The Seattle-based company made $63 million, or 28 cents a share, for the quarter ended Dec. 31, down from the year-ago $74 million, or 34 cents a share. Revenue rose 13% from a year ago to $1.24 billion.
Analysts surveyed by Thomson Financial were looking for a 31-cent profit on sales of $1.28 billion.
"We'll take these fourth quarter results, particularly given the rather stiff comparisons we were up against," said CEO Peter J. Rose. "Growth in airfreight was good, particularly viewed in context of the blowout 4th quarter of 2005. Ocean freight volumes were very strong throughout the entire quarter and our brokerage product just continues to reliably roll along, taking market share as it goes.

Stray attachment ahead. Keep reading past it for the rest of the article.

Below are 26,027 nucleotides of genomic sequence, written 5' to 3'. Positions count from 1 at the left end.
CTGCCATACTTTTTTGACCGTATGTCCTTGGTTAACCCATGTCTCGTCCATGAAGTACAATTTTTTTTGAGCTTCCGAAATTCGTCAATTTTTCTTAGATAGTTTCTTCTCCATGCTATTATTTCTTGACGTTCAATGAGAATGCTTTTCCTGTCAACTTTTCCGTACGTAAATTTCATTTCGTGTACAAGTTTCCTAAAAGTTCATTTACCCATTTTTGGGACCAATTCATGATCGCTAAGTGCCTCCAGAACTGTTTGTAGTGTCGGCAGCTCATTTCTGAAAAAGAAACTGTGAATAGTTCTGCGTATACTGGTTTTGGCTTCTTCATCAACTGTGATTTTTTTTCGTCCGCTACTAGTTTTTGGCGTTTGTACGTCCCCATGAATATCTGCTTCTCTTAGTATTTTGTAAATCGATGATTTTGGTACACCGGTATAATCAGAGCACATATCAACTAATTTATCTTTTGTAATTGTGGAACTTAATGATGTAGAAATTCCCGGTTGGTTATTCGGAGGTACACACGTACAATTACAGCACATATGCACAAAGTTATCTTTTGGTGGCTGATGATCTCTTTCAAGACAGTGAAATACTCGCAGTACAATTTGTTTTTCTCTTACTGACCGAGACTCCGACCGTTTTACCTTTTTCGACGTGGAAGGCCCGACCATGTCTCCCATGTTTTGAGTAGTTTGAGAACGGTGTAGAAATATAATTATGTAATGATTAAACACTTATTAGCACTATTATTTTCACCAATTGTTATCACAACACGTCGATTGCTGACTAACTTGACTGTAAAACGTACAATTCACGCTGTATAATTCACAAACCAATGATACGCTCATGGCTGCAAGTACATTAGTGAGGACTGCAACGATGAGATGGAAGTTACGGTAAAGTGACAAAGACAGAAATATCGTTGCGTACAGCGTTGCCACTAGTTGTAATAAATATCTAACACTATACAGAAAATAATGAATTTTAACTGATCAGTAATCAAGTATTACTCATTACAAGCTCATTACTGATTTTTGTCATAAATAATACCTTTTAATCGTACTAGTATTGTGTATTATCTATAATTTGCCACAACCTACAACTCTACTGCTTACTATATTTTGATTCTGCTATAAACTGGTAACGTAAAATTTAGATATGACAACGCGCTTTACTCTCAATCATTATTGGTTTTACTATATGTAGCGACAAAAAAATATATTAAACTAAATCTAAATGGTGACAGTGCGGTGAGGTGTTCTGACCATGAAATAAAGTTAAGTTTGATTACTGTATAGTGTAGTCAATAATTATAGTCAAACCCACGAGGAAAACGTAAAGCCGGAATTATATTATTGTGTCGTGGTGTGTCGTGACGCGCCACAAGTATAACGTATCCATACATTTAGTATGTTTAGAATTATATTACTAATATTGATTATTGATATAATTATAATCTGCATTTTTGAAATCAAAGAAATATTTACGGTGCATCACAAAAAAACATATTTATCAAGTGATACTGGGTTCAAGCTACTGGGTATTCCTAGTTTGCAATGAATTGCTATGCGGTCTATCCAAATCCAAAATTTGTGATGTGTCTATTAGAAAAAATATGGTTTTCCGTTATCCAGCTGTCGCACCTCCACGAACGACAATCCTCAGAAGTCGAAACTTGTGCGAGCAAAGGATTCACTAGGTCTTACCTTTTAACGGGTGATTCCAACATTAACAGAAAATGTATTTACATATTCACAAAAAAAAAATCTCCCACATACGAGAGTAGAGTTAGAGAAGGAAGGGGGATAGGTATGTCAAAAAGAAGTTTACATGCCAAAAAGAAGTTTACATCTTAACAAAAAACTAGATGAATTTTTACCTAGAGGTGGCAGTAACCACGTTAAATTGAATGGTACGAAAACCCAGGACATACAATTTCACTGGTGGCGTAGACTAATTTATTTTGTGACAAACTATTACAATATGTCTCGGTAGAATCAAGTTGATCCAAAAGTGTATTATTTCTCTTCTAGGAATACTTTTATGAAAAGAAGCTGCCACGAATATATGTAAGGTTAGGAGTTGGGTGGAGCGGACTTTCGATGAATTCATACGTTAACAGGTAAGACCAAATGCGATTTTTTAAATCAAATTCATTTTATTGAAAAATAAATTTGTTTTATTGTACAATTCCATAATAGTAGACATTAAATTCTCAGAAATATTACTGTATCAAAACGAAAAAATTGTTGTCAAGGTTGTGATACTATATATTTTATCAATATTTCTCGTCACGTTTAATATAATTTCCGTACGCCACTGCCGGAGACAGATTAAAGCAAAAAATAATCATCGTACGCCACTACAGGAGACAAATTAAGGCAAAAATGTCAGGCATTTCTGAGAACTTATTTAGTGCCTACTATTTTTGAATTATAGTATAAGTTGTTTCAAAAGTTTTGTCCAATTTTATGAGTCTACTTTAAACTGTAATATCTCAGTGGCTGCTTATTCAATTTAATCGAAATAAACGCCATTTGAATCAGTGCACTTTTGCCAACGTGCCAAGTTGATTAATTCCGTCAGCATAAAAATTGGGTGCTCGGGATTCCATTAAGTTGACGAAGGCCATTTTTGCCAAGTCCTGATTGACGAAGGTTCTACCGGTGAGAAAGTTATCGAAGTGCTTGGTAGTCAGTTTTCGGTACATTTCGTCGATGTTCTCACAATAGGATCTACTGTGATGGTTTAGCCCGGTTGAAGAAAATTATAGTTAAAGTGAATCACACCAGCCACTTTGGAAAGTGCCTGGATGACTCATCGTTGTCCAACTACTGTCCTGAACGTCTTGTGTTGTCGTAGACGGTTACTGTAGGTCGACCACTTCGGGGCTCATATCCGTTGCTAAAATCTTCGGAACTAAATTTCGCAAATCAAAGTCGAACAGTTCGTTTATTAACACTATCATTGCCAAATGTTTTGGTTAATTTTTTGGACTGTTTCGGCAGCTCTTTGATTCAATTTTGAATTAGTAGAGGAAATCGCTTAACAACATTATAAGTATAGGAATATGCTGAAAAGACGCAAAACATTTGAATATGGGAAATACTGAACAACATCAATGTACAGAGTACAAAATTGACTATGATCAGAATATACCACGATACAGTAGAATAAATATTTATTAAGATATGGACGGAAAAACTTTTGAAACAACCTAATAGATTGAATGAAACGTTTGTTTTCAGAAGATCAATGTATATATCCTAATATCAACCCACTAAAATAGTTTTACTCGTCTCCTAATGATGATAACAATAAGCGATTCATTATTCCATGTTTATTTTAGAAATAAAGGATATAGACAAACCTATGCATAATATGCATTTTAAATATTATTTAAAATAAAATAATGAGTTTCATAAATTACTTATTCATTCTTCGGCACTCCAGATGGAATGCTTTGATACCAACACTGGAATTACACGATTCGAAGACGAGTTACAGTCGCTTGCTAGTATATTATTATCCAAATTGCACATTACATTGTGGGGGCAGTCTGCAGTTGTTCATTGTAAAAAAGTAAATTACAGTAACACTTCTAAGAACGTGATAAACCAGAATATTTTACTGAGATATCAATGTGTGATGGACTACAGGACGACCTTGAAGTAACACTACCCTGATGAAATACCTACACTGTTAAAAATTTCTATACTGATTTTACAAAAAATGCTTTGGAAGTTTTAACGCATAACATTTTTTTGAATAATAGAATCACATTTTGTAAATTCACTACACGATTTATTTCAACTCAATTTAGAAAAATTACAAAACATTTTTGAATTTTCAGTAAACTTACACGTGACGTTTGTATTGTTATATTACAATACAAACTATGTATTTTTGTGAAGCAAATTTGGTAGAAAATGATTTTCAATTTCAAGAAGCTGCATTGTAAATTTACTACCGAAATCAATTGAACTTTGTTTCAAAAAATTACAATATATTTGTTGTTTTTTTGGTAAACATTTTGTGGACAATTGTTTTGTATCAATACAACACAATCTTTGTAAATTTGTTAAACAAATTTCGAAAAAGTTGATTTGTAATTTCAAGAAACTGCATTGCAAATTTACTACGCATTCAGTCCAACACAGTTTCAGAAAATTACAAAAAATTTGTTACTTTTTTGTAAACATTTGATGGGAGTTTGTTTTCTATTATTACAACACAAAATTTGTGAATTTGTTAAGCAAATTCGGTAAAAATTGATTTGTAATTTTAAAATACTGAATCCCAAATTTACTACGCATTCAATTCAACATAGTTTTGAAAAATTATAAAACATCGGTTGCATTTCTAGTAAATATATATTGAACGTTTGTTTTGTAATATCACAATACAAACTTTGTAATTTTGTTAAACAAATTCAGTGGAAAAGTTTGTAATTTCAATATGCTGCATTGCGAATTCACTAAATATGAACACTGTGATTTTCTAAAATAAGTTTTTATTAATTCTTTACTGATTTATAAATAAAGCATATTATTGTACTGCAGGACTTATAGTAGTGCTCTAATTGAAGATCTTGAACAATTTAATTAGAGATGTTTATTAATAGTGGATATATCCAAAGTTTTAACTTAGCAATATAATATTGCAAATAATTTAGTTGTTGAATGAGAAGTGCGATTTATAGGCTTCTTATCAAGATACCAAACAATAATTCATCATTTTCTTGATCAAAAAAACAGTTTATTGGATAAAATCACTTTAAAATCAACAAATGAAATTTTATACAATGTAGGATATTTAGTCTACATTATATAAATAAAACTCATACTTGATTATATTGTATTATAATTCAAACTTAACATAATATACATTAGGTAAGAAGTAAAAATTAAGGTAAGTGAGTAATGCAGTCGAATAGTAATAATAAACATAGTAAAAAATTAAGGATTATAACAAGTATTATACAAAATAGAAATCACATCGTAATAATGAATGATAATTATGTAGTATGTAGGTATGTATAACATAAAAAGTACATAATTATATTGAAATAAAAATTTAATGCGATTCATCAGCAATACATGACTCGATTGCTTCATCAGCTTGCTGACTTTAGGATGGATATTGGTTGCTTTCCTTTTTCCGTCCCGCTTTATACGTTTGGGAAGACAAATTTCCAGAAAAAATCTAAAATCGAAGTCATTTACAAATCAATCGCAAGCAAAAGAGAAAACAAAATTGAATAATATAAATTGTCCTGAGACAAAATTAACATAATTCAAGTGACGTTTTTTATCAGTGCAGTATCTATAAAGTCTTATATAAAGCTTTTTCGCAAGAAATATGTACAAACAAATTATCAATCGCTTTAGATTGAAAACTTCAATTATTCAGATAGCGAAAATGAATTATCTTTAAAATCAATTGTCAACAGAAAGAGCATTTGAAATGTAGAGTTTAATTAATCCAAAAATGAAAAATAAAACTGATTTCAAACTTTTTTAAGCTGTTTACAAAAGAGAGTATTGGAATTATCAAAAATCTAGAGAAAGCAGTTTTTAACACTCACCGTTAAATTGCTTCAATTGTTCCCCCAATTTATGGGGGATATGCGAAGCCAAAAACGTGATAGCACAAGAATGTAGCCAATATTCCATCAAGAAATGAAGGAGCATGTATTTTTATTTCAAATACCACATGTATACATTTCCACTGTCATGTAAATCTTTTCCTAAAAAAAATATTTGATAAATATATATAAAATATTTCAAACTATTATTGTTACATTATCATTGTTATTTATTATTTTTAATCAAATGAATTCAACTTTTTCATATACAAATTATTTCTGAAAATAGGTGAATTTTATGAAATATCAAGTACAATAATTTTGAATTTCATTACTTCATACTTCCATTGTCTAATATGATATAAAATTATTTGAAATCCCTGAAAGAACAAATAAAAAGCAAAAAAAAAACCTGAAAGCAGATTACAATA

"We continue to do all the right things right," Rose said. "Despite the rigors of Sarbanes-Oxley, stock option expensing, natural disasters or whatever other obstacles present themselves, our employees are prepared to execute and get the job done -- and they've done just that."
Shares fell $4.22 to $39.45.